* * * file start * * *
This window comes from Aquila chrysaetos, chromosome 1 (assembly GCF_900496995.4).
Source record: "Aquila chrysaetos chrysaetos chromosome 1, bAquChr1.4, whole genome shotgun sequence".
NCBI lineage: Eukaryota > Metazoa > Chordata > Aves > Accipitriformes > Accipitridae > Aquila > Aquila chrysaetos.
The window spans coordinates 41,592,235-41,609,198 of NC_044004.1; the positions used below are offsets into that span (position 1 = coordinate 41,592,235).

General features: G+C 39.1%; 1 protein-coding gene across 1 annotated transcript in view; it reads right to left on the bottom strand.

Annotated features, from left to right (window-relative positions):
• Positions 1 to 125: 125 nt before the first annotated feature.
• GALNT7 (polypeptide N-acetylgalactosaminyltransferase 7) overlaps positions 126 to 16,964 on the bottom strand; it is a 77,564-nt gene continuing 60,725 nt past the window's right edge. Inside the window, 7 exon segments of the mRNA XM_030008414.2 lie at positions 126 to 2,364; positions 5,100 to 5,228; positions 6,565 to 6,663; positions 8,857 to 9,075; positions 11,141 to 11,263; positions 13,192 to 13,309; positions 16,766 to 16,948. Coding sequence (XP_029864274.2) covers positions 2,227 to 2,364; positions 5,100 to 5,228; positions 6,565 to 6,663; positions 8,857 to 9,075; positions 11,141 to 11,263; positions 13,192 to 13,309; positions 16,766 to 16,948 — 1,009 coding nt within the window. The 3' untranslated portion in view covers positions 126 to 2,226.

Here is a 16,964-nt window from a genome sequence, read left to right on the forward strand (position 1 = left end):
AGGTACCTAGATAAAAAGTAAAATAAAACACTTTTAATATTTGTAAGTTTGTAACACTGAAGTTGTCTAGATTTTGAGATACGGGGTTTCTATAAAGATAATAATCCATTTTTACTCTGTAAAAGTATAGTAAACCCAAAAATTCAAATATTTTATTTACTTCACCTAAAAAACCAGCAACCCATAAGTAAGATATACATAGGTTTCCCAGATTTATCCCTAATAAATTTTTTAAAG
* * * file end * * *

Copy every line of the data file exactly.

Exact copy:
This window comes from Aquila chrysaetos, chromosome 1 (assembly GCF_900496995.4).
Source record: "Aquila chrysaetos chrysaetos chromosome 1, bAquChr1.4, whole genome shotgun sequence".
NCBI lineage: Eukaryota > Metazoa > Chordata > Aves > Accipitriformes > Accipitridae > Aquila > Aquila chrysaetos.
The window spans coordinates 41,592,235-41,609,198 of NC_044004.1; the positions used below are offsets into that span (position 1 = coordinate 41,592,235).

General features: G+C 39.1%; 1 protein-coding gene across 1 annotated transcript in view; it reads right to left on the bottom strand.

Annotated features, from left to right (window-relative positions):
• Positions 1 to 125: 125 nt before the first annotated feature.
• GALNT7 (polypeptide N-acetylgalactosaminyltransferase 7) overlaps positions 126 to 16,964 on the bottom strand; it is a 77,564-nt gene continuing 60,725 nt past the window's right edge. Inside the window, 7 exon segments of the mRNA XM_030008414.2 lie at positions 126 to 2,364; positions 5,100 to 5,228; positions 6,565 to 6,663; positions 8,857 to 9,075; positions 11,141 to 11,263; positions 13,192 to 13,309; positions 16,766 to 16,948. Coding sequence (XP_029864274.2) covers positions 2,227 to 2,364; positions 5,100 to 5,228; positions 6,565 to 6,663; positions 8,857 to 9,075; positions 11,141 to 11,263; positions 13,192 to 13,309; positions 16,766 to 16,948 — 1,009 coding nt within the window. The 3' untranslated portion in view covers positions 126 to 2,226.

Here is a 16,964-nt window from a genome sequence, read left to right on the forward strand (position 1 = left end):
AGGTACCTAGATAAAAAGTAAAATAAAACACTTTTAATATTTGTAAGTTTGTAACACTGAAGTTGTCTAGATTTTGAGATACGGGGTTTCTATAAAGATAATAATCCATTTTTACTCTGTAAAAGTATAGTAAACCCAAAAATTCAAATATTTTATTTACTTCACCTAAAAAACCAGCAACCCATAAGTAAGATATACATAGGTTTCCCAGATTTATCCCTAATAAATTTTTTAAAG